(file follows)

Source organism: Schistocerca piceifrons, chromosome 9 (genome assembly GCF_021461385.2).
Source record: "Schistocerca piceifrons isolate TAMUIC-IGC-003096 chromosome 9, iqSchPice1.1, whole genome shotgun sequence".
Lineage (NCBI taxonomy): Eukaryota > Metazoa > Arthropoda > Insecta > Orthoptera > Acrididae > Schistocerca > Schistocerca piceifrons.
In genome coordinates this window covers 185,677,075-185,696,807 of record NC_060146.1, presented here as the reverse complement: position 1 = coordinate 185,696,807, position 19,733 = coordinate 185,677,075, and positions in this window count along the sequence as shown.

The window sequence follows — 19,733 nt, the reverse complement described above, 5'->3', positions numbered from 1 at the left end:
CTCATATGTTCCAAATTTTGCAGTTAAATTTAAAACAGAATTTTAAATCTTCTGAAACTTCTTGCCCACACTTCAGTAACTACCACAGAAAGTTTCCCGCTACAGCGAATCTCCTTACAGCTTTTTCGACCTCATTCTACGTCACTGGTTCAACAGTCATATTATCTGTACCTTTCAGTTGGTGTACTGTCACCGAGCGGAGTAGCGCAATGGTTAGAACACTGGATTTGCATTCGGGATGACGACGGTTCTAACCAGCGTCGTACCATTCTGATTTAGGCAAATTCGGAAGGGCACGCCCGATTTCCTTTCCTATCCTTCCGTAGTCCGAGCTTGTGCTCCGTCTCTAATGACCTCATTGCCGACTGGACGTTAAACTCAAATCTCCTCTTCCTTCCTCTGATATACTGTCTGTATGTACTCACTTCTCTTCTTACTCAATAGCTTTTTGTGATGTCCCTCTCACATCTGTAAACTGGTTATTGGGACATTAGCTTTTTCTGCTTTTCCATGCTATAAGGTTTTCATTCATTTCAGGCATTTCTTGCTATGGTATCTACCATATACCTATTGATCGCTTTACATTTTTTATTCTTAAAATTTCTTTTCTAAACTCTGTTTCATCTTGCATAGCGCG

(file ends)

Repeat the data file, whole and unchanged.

Source organism: Schistocerca piceifrons, chromosome 9 (genome assembly GCF_021461385.2).
Source record: "Schistocerca piceifrons isolate TAMUIC-IGC-003096 chromosome 9, iqSchPice1.1, whole genome shotgun sequence".
Lineage (NCBI taxonomy): Eukaryota > Metazoa > Arthropoda > Insecta > Orthoptera > Acrididae > Schistocerca > Schistocerca piceifrons.
In genome coordinates this window covers 185,677,075-185,696,807 of record NC_060146.1, presented here as the reverse complement: position 1 = coordinate 185,696,807, position 19,733 = coordinate 185,677,075, and positions in this window count along the sequence as shown.

The window sequence follows — 19,733 nt, the reverse complement described above, 5'->3', positions numbered from 1 at the left end:
CTCATATGTTCCAAATTTTGCAGTTAAATTTAAAACAGAATTTTAAATCTTCTGAAACTTCTTGCCCACACTTCAGTAACTACCACAGAAAGTTTCCCGCTACAGCGAATCTCCTTACAGCTTTTTCGACCTCATTCTACGTCACTGGTTCAACAGTCATATTATCTGTACCTTTCAGTTGGTGTACTGTCACCGAGCGGAGTAGCGCAATGGTTAGAACACTGGATTTGCATTCGGGATGACGACGGTTCTAACCAGCGTCGTACCATTCTGATTTAGGCAAATTCGGAAGGGCACGCCCGATTTCCTTTCCTATCCTTCCGTAGTCCGAGCTTGTGCTCCGTCTCTAATGACCTCATTGCCGACTGGACGTTAAACTCAAATCTCCTCTTCCTTCCTCTGATATACTGTCTGTATGTACTCACTTCTCTTCTTACTCAATAGCTTTTTGTGATGTCCCTCTCACATCTGTAAACTGGTTATTGGGACATTAGCTTTTTCTGCTTTTCCATGCTATAAGGTTTTCATTCATTTCAGGCATTTCTTGCTATGGTATCTACCATATACCTATTGATCGCTTTACATTTTTTATTCTTAAAATTTCTTTTCTAAACTCTGTTTCATCTTGCATAGCGCG